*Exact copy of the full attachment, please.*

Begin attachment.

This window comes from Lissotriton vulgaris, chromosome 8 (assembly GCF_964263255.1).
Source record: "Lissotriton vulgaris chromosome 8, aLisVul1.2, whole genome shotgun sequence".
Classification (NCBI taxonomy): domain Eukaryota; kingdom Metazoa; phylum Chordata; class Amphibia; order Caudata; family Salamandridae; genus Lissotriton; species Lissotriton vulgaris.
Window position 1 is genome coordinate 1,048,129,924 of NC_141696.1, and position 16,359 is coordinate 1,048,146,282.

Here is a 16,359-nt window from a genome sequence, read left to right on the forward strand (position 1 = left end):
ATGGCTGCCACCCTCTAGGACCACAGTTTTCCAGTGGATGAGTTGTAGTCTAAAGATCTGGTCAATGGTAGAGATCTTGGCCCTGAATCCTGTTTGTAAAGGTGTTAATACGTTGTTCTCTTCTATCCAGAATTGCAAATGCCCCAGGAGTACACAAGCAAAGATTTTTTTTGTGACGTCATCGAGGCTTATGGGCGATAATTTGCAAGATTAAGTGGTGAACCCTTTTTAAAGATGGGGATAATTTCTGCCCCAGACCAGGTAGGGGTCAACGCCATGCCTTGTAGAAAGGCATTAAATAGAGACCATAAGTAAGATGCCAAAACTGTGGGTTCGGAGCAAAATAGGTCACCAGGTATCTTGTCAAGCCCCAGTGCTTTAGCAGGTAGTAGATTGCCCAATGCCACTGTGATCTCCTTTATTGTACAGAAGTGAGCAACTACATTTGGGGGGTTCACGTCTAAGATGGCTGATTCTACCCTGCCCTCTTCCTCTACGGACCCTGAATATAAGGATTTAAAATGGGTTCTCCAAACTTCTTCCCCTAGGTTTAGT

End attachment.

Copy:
This window comes from Lissotriton vulgaris, chromosome 8 (assembly GCF_964263255.1).
Source record: "Lissotriton vulgaris chromosome 8, aLisVul1.2, whole genome shotgun sequence".
Classification (NCBI taxonomy): domain Eukaryota; kingdom Metazoa; phylum Chordata; class Amphibia; order Caudata; family Salamandridae; genus Lissotriton; species Lissotriton vulgaris.
Window position 1 is genome coordinate 1,048,129,924 of NC_141696.1, and position 16,359 is coordinate 1,048,146,282.

Here is a 16,359-nt window from a genome sequence, read left to right on the forward strand (position 1 = left end):
ATGGCTGCCACCCTCTAGGACCACAGTTTTCCAGTGGATGAGTTGTAGTCTAAAGATCTGGTCAATGGTAGAGATCTTGGCCCTGAATCCTGTTTGTAAAGGTGTTAATACGTTGTTCTCTTCTATCCAGAATTGCAAATGCCCCAGGAGTACACAAGCAAAGATTTTTTTTGTGACGTCATCGAGGCTTATGGGCGATAATTTGCAAGATTAAGTGGTGAACCCTTTTTAAAGATGGGGATAATTTCTGCCCCAGACCAGGTAGGGGTCAACGCCATGCCTTGTAGAAAGGCATTAAATAGAGACCATAAGTAAGATGCCAAAACTGTGGGTTCGGAGCAAAATAGGTCACCAGGTATCTTGTCAAGCCCCAGTGCTTTAGCAGGTAGTAGATTGCCCAATGCCACTGTGATCTCCTTTATTGTACAGAAGTGAGCAACTACATTTGGGGGGTTCACGTCTAAGATGGCTGATTCTACCCTGCCCTCTTCCTCTACGGACCCTGAATATAAGGATTTAAAATGGGTTCTCCAAACTTCTTCCCCTAGGTTTAGT